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Why would you want to do that? You’re crazy.
That is a common question I get when it comes up in conversation that I run the occasional marathon here and there. It seems like a absurd question to me, but I also realize that it is an honest one. Why would I want to run a marathon? Why put myself through the agony, pain, and doubt? Why run a distance that has defeated so many?
3 years ago I would have been asking the same questions.
I recently read that it was one thing to think you could run 26.2 miles, but a completely different thing to KNOW that you could.
Is that why I run the marathon?
But that really only applies to the first time you run a marathon. At this point I have 5 under my belt, and number 6 is just 2 weeks away.
It’s one thing to be a runner. Running has tremendous health benefits. But to achieve these benefits, one does NOT have to run a marathon. In fact, there is some science out there that seems to indicate that marathon running is in fact NOT that good for you. I can understand that running a marathon a day would have detrimental effects on one’s health. Even running 4 marathons in a year and 5 in 53 weeks like I did last year can lead to overuse injuries.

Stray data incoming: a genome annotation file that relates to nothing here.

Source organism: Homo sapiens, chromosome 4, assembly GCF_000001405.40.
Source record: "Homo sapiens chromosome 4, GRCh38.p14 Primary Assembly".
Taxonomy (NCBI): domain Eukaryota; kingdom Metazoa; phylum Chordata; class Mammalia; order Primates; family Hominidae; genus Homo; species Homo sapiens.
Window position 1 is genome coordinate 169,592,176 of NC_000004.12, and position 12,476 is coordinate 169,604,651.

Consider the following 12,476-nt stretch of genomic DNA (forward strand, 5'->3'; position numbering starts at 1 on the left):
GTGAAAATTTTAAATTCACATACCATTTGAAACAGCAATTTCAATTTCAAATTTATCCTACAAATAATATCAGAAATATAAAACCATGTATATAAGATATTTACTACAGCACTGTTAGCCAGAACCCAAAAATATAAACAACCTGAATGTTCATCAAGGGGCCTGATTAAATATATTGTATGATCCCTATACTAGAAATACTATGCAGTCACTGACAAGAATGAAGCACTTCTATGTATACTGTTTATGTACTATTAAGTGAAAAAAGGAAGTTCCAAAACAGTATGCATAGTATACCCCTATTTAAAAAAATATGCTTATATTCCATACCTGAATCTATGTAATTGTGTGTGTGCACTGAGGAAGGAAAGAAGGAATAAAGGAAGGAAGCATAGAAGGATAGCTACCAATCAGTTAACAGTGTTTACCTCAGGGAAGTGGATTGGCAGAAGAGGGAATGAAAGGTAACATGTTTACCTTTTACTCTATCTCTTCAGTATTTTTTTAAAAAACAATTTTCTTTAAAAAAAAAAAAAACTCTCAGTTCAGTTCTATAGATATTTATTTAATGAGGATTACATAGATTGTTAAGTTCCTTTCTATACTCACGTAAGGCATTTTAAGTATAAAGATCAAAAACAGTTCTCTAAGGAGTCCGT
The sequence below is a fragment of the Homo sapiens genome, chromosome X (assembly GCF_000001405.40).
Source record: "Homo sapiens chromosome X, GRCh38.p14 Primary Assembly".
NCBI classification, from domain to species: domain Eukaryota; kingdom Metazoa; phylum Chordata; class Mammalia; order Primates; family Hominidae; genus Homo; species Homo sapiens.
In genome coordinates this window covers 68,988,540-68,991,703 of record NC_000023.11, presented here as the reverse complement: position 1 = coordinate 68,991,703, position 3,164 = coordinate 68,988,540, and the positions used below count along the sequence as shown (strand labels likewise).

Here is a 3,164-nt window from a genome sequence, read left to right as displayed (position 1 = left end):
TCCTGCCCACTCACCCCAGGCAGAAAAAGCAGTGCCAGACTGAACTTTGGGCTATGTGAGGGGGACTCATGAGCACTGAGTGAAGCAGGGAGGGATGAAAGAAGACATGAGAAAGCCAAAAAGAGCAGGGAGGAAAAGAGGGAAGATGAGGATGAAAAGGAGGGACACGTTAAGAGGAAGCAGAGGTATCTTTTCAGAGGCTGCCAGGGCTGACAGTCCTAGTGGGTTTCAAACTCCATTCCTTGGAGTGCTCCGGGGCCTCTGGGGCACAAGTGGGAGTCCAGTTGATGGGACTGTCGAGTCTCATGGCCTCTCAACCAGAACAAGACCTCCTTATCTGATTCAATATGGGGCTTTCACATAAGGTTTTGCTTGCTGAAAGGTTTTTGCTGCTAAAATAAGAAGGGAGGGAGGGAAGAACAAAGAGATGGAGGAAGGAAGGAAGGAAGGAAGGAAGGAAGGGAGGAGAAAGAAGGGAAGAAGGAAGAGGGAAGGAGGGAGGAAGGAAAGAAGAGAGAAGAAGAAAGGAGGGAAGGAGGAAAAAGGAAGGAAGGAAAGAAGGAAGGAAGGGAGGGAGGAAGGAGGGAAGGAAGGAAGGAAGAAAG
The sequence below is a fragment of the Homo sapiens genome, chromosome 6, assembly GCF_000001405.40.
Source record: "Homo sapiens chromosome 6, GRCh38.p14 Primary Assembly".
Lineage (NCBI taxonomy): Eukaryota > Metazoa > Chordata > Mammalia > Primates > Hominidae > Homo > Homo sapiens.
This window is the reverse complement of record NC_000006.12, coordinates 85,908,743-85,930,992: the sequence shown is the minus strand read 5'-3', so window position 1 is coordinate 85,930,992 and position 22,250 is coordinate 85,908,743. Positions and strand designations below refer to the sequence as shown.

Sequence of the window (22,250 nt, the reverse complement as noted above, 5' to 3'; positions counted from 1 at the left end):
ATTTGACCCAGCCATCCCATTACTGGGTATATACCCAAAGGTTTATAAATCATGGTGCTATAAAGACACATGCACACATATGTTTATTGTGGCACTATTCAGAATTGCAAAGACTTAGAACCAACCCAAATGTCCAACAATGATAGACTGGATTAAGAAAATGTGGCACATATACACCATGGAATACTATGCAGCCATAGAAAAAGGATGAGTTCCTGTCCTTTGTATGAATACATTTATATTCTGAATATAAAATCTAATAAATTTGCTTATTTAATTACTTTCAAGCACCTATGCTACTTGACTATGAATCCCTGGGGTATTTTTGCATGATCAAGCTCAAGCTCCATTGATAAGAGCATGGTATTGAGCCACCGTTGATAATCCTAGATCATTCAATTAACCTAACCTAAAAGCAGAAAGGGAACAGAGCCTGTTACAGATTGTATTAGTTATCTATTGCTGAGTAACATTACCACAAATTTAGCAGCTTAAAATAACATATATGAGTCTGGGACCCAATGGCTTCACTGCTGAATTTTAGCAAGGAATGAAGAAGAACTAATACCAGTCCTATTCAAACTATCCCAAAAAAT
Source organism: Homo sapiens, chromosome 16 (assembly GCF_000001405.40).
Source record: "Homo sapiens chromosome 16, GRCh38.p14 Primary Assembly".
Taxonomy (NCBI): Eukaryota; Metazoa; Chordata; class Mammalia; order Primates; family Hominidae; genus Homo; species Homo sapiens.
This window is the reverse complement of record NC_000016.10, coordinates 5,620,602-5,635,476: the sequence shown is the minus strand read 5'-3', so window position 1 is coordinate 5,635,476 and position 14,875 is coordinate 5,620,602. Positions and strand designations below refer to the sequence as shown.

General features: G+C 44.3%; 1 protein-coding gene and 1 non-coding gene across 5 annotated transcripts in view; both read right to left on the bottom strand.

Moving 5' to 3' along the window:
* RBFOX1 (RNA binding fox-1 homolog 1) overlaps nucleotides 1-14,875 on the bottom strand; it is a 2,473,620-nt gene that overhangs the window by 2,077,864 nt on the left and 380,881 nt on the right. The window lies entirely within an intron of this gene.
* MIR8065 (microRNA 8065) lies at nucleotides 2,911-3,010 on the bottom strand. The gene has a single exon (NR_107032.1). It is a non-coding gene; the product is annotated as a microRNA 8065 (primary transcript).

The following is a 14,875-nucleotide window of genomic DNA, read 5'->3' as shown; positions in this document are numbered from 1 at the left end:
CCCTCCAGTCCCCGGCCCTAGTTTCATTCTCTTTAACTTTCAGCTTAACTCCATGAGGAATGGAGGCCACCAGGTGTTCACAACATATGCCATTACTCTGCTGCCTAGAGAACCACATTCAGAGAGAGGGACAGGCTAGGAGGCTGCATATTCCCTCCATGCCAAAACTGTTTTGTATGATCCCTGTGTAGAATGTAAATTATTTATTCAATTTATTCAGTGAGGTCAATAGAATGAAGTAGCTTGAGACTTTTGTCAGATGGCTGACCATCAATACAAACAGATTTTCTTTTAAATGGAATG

So why do I do it? Why do I want to?
I guess the simple answer is to see if I can. And after finding out I can, to see if I can do it again, but faster! In the marathon, unless you are an elite runner, you are really only running against one opponent – yourself.
But I think there’s more to it. We are a pack animal by nature. We either live together or we die alone (bonus points if you can name that quote). Even for those of us who are loners at heart, we need to know we have a connection to the greater whole. In this age of technology where we are becoming more and more isolated from each other, noses in our crackberries, eyes glued to screens, many of us are losing our connection to each other.
Ironically, it is the solitary sport of running that can bring masses of people together, whether it be by taking advantage of the screens through social networks like dailymile or out on the road as we pound out the miles. Personally, I have found that the longer the distance gets, the friendlier the people get.
I don’t say hello to every person I pass when I am walking around town, BUT when I am out running and I cross paths with another runner, there is almost always an acknowledgement of some kind, whether it be a nod, a wave or even a full-blown greeting. Running does that. It bonds us. Whether we are speed demons running sub-6:00 miles or plodding along steadily at 20:00 per mile, we are all runners, connected and bound together by the ground beneath us.
So when it comes back to that question – Why would you want to do that? – I guess part of my answer is that I simply like the people. Whether they are sub-3:00 marathoners or 7:00 hour marathoners, they get it. They enjoy it. They love it.
They are a little crazy.
Just like me.
Come join our nuthouse. There’s always room for more.
And I promise you won’t have to wear what that guy is wearing.